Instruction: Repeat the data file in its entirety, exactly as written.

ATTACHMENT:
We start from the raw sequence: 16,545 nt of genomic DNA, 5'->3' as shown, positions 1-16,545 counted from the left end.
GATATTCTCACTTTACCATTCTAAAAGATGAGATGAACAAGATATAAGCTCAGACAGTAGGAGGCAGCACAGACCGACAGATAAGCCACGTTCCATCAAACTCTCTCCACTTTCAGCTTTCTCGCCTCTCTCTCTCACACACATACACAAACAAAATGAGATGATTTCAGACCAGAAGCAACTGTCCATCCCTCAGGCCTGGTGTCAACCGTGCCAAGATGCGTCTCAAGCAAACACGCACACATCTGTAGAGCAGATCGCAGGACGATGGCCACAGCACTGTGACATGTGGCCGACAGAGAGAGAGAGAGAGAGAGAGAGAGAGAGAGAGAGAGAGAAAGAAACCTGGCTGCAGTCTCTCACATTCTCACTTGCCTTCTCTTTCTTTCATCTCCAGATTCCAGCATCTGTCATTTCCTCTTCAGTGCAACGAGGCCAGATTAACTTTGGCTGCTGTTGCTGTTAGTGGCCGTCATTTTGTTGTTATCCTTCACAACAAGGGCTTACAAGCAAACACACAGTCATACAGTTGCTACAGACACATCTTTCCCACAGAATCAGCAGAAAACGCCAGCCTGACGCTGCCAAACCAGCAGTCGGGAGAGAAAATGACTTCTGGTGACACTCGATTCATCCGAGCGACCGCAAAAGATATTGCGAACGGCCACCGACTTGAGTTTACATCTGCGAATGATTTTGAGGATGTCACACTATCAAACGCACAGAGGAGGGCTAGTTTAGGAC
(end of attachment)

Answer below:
We start from the raw sequence: 16,545 nt of genomic DNA, 5'->3' as shown, positions 1-16,545 counted from the left end.
GATATTCTCACTTTACCATTCTAAAAGATGAGATGAACAAGATATAAGCTCAGACAGTAGGAGGCAGCACAGACCGACAGATAAGCCACGTTCCATCAAACTCTCTCCACTTTCAGCTTTCTCGCCTCTCTCTCTCACACACATACACAAACAAAATGAGATGATTTCAGACCAGAAGCAACTGTCCATCCCTCAGGCCTGGTGTCAACCGTGCCAAGATGCGTCTCAAGCAAACACGCACACATCTGTAGAGCAGATCGCAGGACGATGGCCACAGCACTGTGACATGTGGCCGACAGAGAGAGAGAGAGAGAGAGAGAGAGAGAGAGAGAGAGAGAAAGAAACCTGGCTGCAGTCTCTCACATTCTCACTTGCCTTCTCTTTCTTTCATCTCCAGATTCCAGCATCTGTCATTTCCTCTTCAGTGCAACGAGGCCAGATTAACTTTGGCTGCTGTTGCTGTTAGTGGCCGTCATTTTGTTGTTATCCTTCACAACAAGGGCTTACAAGCAAACACACAGTCATACAGTTGCTACAGACACATCTTTCCCACAGAATCAGCAGAAAACGCCAGCCTGACGCTGCCAAACCAGCAGTCGGGAGAGAAAATGACTTCTGGTGACACTCGATTCATCCGAGCGACCGCAAAAGATATTGCGAACGGCCACCGACTTGAGTTTACATCTGCGAATGATTTTGAGGATGTCACACTATCAAACGCACAGAGGAGGGCTAGTTTAGGAC